How to use bait stations effectively
Depending upon the size of the area where rabbits are to be controlled, the spacing between individual stations should not be more than 30m (urban use) to 100m (broadacre). These distances may need to be reduced if the stations are to be used during periods when rabbits have well defined territories, such as during the breeding season.
The stations should be placed within known rabbit feeding areas, around 20-30m away from the areas where the rabbits reside (for example, obvious warrens or bush/scrub refuge). If non-target animals such as kangaroos are known or suspected to be present, enclose each bait station with ring-lock wire-netting so that large animals are excluded (1.5x1.5m). Do not place bait stations in areas where small native animals like bandicoots are likely to be present. Bait stations can also be made more secure by running wire straps over the stations which are then pegged to the ground.
To ensure maximum effectiveness, a pre-feed period must be used with bait stations. This involves the provision of unpoisoned plain oats in the stations for at least two weeks before adding the poison bait. Check the stations regularly (every two to three days) and make sure that adequate pre-feed is always available. This allows the rabbits to become accustomed to the stations, and ensures that the maximum number of rabbits will feed at the stations once the poison bait is added. Remember to remove any remaining pre-feed before adding the poison bait.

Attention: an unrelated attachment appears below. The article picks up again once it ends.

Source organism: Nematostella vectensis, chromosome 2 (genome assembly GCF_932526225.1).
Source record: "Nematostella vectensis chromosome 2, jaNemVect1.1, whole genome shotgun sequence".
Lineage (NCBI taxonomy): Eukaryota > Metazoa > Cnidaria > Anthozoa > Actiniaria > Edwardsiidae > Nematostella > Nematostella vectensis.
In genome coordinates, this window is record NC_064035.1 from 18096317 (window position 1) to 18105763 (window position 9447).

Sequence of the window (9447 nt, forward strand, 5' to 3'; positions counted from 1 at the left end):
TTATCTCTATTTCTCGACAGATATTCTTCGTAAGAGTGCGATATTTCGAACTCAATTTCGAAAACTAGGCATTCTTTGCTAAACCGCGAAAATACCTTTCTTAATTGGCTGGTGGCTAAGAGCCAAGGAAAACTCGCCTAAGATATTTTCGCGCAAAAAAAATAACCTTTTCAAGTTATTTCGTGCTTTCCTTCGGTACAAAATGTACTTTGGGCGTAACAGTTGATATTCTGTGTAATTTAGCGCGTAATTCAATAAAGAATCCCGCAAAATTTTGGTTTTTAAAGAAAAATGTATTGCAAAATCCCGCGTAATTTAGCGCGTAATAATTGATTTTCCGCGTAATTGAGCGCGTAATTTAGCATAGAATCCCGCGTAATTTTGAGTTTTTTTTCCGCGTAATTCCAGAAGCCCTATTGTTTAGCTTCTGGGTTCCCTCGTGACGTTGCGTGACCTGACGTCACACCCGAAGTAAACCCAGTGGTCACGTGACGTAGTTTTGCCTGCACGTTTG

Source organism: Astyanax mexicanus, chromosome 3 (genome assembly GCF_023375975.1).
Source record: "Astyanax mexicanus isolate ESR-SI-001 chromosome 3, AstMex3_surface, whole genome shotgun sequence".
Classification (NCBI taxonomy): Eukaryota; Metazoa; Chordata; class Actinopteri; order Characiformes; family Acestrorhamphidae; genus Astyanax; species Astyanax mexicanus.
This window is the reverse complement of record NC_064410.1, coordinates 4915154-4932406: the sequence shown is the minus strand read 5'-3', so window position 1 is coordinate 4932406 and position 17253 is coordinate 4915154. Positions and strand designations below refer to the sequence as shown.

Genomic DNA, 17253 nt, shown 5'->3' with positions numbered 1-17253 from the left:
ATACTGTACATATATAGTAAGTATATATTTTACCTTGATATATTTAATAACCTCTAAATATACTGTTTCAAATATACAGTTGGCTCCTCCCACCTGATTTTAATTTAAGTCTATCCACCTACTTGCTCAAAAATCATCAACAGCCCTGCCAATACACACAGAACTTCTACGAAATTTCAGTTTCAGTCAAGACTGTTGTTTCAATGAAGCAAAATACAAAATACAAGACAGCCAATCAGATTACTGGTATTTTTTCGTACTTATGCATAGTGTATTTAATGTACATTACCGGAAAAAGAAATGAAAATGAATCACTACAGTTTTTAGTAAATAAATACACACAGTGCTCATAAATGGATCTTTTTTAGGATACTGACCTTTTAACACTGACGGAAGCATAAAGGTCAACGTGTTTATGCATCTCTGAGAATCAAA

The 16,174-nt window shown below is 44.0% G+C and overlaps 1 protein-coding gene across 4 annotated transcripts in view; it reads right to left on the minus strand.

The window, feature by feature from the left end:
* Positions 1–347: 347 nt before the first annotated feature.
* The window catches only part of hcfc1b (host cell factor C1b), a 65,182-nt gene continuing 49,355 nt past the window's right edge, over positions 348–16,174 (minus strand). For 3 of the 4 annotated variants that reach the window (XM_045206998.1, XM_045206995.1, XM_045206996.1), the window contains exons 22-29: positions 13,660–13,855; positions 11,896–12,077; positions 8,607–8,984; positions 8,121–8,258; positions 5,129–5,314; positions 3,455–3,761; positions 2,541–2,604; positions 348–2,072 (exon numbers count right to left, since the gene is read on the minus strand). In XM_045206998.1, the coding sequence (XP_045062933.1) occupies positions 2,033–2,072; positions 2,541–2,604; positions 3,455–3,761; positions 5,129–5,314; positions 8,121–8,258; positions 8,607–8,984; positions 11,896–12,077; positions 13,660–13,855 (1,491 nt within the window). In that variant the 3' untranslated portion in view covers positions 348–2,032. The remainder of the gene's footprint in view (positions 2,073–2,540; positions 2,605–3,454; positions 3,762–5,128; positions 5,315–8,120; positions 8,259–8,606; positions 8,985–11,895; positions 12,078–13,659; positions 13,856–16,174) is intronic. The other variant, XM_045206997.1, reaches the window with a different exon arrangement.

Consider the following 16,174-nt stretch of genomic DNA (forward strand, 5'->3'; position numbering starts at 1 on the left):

The best method for applying bait is to place 1kg of plain or poison oats on plastic saucers (30-40cm diameter) within the stations. This enables easy monitoring of bait take, and reduces the potential for the bait to become scattered outside the stations. Also place half a house-brick in the centre of the saucers as this prevents rabbits from sitting in the bait, and from moving the saucers.
Scattering some unpoisoned oats outside the stations will also help to attract the rabbits. The 1kg of bait should last for up to four weeks for poisoned oats and around two to three days if plain pre-feed, depending upon rabbit densities. However, you must check the stations frequently to ensure sufficient bait is always present.
The poisoning phase should not last for more than four weeks. If you still wish to continue with the bait stations in a particular area, then leave the stations empty for one week and then repeat the above procedure. Do not leave the stations permanently loaded with poison bait, because this is likely to increase the development of resistance to the poison used.